The United States broke off talks with Russia on Monday on implementing a ceasefire agreement in Syria and accused Moscow of not living up to its commitments under the Sept. 9 deal to halt fighting and ensure aid reached besieged communities.
The confirmation that the U.S.-Russian talks on Syria have collapsed suggests that there is little hope, if any, of a diplomatic solution emerging anytime soon to end a 5-1/2-year-old civil war that has killed hundreds of thousands of people and displaced 11 million.
“The United States is suspending its participation in bilateral channels with Russia that were established to sustain the cessation of hostilities,” U.S. State Department spokesman John Kirby said in a statement.
Secretary of State John Kerry last spoke to his Russian counterpart, Sergei Lavrov, on Saturday, a senior State Department official said, after Kerry threatened last week to walk away from the talks.
In Moscow, Foreign Ministry spokeswoman Maria Zakharova told Russian news agencies the United States was trying to shift blame onto Russia, which in recent days had tried to sustain the agreement.
But Syrian President Bashar al-Assad’s forces, supported by Iranian-backed militia and Russian air power, have since last week stepped up their offensive against rebel-held areas of Aleppo, Syria’s biggest city, bombing hospitals and damaging water supplies.
In the northeastern city of Hasaka, a bomb killed at least 20 people at a Kurdish wedding, according to a Kurdish militia and a monitoring group.
A U.S. intelligence official said the bombing campaign was “one of the deadliest” since the civil war erupted in 2011.
“These air strikes, mostly focused on Aleppo, have utilized a wide variety of deadly munitions, including barrel bombs, thermobaric bombs, incendiary munitions, cluster bombs and bunker busters,” the official said, speaking on condition of anonymity.
The end of the talks could trigger deeper U.S. consideration of military options such as providing more sophisticated arms, logistical support, and training to Syrian rebel groups, either directly or via Gulf Arab states or Turkey.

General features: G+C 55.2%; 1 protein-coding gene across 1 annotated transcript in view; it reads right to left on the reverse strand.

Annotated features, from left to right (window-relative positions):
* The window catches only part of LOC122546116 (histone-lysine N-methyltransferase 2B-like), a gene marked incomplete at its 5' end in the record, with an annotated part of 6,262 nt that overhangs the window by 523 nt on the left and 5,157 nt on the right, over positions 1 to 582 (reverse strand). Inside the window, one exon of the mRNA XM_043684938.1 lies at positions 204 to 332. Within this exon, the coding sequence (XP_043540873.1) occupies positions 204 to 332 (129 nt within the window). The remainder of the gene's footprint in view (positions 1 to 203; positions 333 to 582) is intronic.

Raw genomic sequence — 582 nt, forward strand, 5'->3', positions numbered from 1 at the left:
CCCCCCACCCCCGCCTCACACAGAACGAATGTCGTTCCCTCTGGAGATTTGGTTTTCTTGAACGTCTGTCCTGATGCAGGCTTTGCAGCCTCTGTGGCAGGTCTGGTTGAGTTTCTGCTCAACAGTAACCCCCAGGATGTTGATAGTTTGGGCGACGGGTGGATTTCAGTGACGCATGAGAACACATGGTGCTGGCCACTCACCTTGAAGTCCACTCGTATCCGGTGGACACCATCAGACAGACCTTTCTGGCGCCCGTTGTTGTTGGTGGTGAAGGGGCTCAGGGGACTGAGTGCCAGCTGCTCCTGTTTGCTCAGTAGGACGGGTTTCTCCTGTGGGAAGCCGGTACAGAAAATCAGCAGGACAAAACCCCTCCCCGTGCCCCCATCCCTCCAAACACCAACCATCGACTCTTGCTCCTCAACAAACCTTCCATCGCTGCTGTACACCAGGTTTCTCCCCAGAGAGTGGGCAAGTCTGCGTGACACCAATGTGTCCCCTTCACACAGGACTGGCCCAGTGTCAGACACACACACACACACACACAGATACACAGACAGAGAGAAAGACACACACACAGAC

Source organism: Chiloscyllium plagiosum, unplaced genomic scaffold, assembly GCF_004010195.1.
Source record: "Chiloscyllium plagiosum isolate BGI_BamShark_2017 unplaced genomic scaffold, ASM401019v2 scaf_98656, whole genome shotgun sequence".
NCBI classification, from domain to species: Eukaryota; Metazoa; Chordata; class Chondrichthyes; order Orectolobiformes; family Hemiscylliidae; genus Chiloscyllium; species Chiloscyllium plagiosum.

But the speed with which the ceasefire collapsed – after a U.N. aid convoy was bombed in Syria – appeared to take some officials in the Obama administration by surprise and without a clear plan on the immediate way forward.
KEEPING CHANNELS OPEN
U.S. President Barack Obama has been loath to get more deeply involved in a third war in the Islamic world and U.S. officials have said he is unlikely to do so with less than four months left in office.
Just before Monday’s announcement, Russian President Vladimir Putin suspended a treaty with Washington on cleaning up weapons-grade plutonium, signaling he was willing to use nuclear disarmament as a new bargaining chip in disputes with the United States over Ukraine and Syria.
The senior State Department official dismissed links between the suspension of talks on Syria and Putin’s announcement.
Amid the growing tensions, the State Department announced that the top U.S. diplomat on Europe, including Russia, will travel to Moscow later this week to hold talks with senior Russian officials on Russia’s annexation of Ukraine’s Crimea region in 2014. The United States and European Union imposed sanctions against Moscow for its actions in Crimea.
Kirby said the United States would continue to communicate with the Russian military to ensure that American and Russian aircraft targeting Islamic State positions in Syria do not come into conflict with each other.
But he said the United States would withdraw all personnel it had dispatched to prepare for military co-operation with Russia under the latest ceasefire agreement.
“Unfortunately, Russia failed to live up to its own commitments …and was also either unwilling or unable to ensure Syrian regime adherence to the arrangements to which Moscow agreed,” Kirby said.
U.N. envoy for Syria Staffan de Mistura said he “deeply regrets” the U.S. announcement but vowed “to push energetically for a political solution” to end the war.
Meanwhile, diplomats said the United Nations Security Council would begin to negotiate on Monday a draft resolution that urges Russia and the United States to ensure an immediate truce in Aleppo.
China’s U.N. Ambassador Liu Jieyi said now was the time for more cooperation, but Britain’s Ambassador to the U.N. Matthew Rycroft said he was not surprised by Washington’s action.
Russian U.N. Ambassador Vitaly Churkin told reporters Russia wanted to avoid a “human catastrophe” and was choosing its targets carefully.
“The situation has been allowed to degenerate into this awful, awful mess and we’re trying to find a way out of it and trying to make sure the black flags are not going to fly over Damascus,” he said, referring to Islamic State militants.